TOKYO — Isetan Mitsukoshi Holdings posted a net loss of more than 40 billion yen, or $365 million, for its most recent fiscal year, as department stores in Japan continue to struggle with the fallout from temporary closures and reduced traffic resulting from the COVID-19 pandemic.
Japan’s largest department store operator said it recorded a yearly net loss of 41.08 billion yen for the 12 months ended March 31. This followed a loss of 11.19 billion yen in the previous year.
The retailer also posted an operating loss of 20.98 billion yen. In the same period a year earlier, its operating profit dropped 46.4 percent to 15.68 billion yen.
Isetan Mitsukoshi recorded yearly net sales of 816.01 billion yen, down 27.1 percent from the 1.12 trillion yen it achieved a year prior.
In a statement, the company cited the economic stagnation resulting from the pandemic as the principle reason for its poor performance. It noted that in the second quarter of 2020, which ran from April through June, Japan’s real GDP contracted by 7.9 percent compared with the previous quarter, and 28.1 percent at an annualized rate.
Japan is in the midst of an extended state of emergency in some areas, its third since the start of the pandemic. While each has differed in terms of length and severity, department stores have been among the hardest hit retailers, with many stores closing temporarily or shortening operating hours. The company said stores in China, Southeast Asia and the U.S. have also been affected by temporary closures.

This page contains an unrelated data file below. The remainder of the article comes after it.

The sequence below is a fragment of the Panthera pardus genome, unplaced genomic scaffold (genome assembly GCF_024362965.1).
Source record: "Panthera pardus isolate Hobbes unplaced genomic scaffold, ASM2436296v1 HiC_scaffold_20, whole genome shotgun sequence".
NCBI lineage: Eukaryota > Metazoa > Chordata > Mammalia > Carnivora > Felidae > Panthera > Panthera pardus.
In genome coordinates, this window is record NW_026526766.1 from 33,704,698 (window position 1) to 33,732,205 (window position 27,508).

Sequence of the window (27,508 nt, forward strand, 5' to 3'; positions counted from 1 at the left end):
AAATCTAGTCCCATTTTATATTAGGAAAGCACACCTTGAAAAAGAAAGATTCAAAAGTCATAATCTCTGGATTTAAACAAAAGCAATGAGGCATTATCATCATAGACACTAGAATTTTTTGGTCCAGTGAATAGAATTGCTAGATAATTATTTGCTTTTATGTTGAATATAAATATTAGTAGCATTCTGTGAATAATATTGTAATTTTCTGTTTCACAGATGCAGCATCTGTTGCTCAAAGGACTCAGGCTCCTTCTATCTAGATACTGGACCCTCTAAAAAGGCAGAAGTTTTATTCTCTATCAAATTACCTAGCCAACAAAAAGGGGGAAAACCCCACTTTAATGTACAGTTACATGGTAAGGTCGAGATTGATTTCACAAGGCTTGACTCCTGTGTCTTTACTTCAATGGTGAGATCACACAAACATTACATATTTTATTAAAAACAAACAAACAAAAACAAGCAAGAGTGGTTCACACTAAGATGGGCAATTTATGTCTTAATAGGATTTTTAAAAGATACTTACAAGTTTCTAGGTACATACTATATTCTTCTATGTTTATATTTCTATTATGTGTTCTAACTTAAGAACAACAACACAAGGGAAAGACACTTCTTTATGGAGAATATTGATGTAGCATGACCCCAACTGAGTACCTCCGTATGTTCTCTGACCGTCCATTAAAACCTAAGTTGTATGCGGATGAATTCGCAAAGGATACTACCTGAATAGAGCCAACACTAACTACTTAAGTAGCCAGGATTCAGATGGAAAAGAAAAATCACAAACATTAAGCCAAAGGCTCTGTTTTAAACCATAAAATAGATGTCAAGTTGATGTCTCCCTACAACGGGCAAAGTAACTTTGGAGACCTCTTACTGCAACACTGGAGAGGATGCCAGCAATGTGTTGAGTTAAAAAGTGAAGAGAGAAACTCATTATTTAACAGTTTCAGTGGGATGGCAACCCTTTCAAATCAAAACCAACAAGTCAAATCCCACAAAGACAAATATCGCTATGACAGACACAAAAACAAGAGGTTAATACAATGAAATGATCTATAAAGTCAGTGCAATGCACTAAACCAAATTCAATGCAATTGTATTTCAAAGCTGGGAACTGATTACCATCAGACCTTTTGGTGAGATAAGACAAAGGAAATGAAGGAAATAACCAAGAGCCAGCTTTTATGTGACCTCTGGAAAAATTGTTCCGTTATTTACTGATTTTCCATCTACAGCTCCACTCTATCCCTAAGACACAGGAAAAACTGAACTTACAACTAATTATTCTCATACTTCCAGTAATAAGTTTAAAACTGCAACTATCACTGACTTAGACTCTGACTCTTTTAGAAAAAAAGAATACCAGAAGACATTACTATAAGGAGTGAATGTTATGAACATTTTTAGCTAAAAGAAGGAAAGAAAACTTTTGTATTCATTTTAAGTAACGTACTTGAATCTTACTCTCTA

In addition, travel restrictions imposed by the Japanese government have resulted in a steep drop in the number of shoppers from overseas, which prior to the pandemic contributed heavily to department store sales. Between January and December 2020, the number of international visitor arrivals to Japan was down by 87.1 percent on the year, according to provisional figures from the Japan National Tourism Organization. For the first three months of 2021, visitor arrivals dropped by 99.6 percent compared with the same period in 2019.
While Isetan Mitsukoshi acknowledged that the future remains uncertain and that the pandemic is likely to continue affecting business, it said that sales of value-added, big-ticket items such as luxury brand goods, watches and jewelry have been favorable, particularly at its Isetan Shinjuku and Nihonbashi Mitsukoshi flagship stores in Tokyo.
The retailer has also seen some amount of success with online sales. Last June, it launched both a revamped e-commerce site and a new shopping app, which it says gives customers a seamless department store shopping experience, even without visiting a physical store in person. Driven by the success of measures such as online ordering of food home delivery and a dedicated cosmetics e-commerce site, Isetan Mitsukoshi said it achieved a yearly online sales total of more than 30 billion yen.
The company also released its guidance for the current financial year, ending March 31, 2022. It expects to reenter the black with a net profit of 1 billion yen and operating profit of 3 billion yen. However, it forecasts that its net sales will fall a further 45.2 percent to total 447 billion yen.